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Child Psychiatrist /Adult Psychiatrist

Dune and The Third Coming of the Psychedelics



The publication of the book Dune in 1965 came at the height of the use and abuse of psychedelics in what could be called the first coming of the psychedelics in the United States. Now, years after they became federally illegal in 1970, they are being researched and used again in what could then be called their second coming. Besides their potential to help treatment-resistant depression, anxiety, and trauma, they may be beneficial for loneliness, opiate addiction, and traumatic brain injuries.

We also should not forget the long world-wide use of psychedelics by the indigenous over millennia. In the “Stoned Ape Theory,” ingesting psilocybin regularly in diets is said to have potentially led to the rapid evolution of brain size and abilities.

Ketamine, which seems to have some psychedelics properties, has been practically available because it had approval from the US Food and Drug Administration (FDA) as an anesthetic years ago. Research has indicated its potential usefulness for treating depression more rapidly. No wonder, then, that this promise and availability of ketamine has led to numerous so-called ketamine clinics. I was asked to consult on one locally and suggested following the American Psychiatric Association’s (APA) 2017 guidelines,2 as well as to make sure that there was a psychiatrist onsite. As far as I can tell, that has not been followed locally or nationally. No wonder, then, that the APA has recently told MedPage that those clinics are like the “wild west,” where patients do not received adequate informed consent on the downsides.3 The profit potential on refined psychedelic doses is another influence.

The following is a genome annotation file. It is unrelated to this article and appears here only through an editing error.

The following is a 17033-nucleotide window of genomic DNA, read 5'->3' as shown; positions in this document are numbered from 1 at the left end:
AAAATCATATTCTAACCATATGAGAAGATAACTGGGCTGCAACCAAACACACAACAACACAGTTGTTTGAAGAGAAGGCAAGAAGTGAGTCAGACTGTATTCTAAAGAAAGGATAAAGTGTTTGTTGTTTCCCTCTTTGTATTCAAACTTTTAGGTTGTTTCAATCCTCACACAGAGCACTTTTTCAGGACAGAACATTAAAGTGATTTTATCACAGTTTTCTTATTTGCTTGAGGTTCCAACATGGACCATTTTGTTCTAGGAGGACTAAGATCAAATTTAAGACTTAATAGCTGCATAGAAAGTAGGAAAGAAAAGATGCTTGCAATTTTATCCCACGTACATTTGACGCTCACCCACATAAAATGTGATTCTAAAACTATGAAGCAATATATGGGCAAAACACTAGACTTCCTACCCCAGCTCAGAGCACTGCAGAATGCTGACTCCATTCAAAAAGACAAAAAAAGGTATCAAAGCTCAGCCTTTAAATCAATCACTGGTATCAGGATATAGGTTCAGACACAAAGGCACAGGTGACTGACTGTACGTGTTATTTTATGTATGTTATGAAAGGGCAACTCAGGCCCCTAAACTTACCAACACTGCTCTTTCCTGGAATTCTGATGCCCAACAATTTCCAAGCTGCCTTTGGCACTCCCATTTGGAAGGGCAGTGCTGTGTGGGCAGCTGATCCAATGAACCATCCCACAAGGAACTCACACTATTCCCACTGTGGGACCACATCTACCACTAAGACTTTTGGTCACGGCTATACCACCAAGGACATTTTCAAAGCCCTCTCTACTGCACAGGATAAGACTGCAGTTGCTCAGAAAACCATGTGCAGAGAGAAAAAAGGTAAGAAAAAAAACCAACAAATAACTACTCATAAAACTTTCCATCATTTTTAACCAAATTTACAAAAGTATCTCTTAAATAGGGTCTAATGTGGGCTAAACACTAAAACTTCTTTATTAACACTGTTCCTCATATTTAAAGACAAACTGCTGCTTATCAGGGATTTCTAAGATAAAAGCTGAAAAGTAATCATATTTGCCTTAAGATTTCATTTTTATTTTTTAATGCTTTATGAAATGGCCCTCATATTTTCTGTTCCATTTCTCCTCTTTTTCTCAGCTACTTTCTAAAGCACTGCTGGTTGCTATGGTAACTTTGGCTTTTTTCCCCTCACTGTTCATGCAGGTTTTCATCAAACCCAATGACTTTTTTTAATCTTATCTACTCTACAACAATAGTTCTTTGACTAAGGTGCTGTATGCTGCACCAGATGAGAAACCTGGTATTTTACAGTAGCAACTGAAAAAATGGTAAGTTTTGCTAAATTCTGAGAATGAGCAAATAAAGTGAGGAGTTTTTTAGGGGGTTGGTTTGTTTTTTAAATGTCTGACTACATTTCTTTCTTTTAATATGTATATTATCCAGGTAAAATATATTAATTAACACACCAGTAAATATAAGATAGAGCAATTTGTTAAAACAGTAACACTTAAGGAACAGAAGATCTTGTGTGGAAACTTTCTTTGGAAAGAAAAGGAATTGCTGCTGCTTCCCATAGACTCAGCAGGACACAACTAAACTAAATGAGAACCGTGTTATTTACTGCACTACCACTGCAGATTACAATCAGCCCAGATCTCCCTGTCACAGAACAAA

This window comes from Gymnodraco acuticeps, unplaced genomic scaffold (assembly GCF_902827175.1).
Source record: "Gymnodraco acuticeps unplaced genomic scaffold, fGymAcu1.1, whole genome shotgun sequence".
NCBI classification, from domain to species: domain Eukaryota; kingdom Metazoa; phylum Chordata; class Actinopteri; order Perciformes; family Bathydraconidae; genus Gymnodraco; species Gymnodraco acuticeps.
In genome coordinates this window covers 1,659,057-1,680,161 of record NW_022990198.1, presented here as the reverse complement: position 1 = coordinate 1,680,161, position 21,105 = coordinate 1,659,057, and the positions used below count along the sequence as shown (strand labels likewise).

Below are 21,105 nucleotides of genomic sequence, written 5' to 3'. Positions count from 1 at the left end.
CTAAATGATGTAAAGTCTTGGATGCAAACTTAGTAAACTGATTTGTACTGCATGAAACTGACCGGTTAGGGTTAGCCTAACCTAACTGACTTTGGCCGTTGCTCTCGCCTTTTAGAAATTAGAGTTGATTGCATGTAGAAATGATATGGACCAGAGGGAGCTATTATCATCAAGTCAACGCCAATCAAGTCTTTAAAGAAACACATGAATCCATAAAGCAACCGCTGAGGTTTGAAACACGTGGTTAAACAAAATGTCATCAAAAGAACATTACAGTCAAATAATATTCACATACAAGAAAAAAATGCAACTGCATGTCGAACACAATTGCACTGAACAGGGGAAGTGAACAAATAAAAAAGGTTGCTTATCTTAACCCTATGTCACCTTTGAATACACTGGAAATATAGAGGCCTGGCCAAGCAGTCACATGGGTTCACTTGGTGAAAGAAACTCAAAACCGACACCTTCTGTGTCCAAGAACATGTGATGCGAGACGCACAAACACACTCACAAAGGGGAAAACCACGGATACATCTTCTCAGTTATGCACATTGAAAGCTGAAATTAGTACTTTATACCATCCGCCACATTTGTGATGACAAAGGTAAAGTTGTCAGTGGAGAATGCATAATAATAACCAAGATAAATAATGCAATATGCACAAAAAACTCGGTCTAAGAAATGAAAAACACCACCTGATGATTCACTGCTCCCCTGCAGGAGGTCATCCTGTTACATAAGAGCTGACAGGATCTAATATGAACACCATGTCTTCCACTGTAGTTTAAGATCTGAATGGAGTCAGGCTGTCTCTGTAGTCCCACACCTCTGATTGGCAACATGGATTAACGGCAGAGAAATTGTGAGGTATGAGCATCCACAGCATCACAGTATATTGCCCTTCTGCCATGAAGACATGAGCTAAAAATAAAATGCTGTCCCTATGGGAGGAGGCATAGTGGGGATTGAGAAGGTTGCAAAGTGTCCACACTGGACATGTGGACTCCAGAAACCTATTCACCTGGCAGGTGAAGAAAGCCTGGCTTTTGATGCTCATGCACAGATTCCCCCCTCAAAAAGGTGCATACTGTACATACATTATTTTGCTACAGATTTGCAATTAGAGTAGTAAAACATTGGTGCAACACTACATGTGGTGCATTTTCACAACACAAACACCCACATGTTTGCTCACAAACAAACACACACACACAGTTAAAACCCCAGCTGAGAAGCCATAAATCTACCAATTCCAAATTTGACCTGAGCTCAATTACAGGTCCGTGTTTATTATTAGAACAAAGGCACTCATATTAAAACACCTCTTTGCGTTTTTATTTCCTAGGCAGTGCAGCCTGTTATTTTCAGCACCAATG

The hope is that when other purer psychedelics receive FDA approval, that they are more carefully regulated and monitored. However, even if that proves so, underground usage will likely continue as usual.

If we can skip the imagined 10,000 years to reach “Dune: Part Two,” the third coming of psychedelics seems in full swing. A highly addictive and very power psychedelic is in planetary use for producing a longer life, vitality, and awareness. At higher doses, it produces increased computational skills, making interstellar travel practical. As what seems to be a key ingredient in the poisonous narcotic Waters of Life, past memories and clairvoyant visions of the future can become available.

However, in “Dune: Part 2,” we see very little, if any, of the touted cosmic connections from our current psychedelics. Instead, competition for spice seems to have escalated conflict and colonialism, once again depicting both the promise and perils of psychedelics.

Although there is no formal psychiatry depicted in the movies or book, real life psychiatry has the knowledge and some power to guide our psychedelic future for the better.

Note: This article originally appeared on Psychiatric Times

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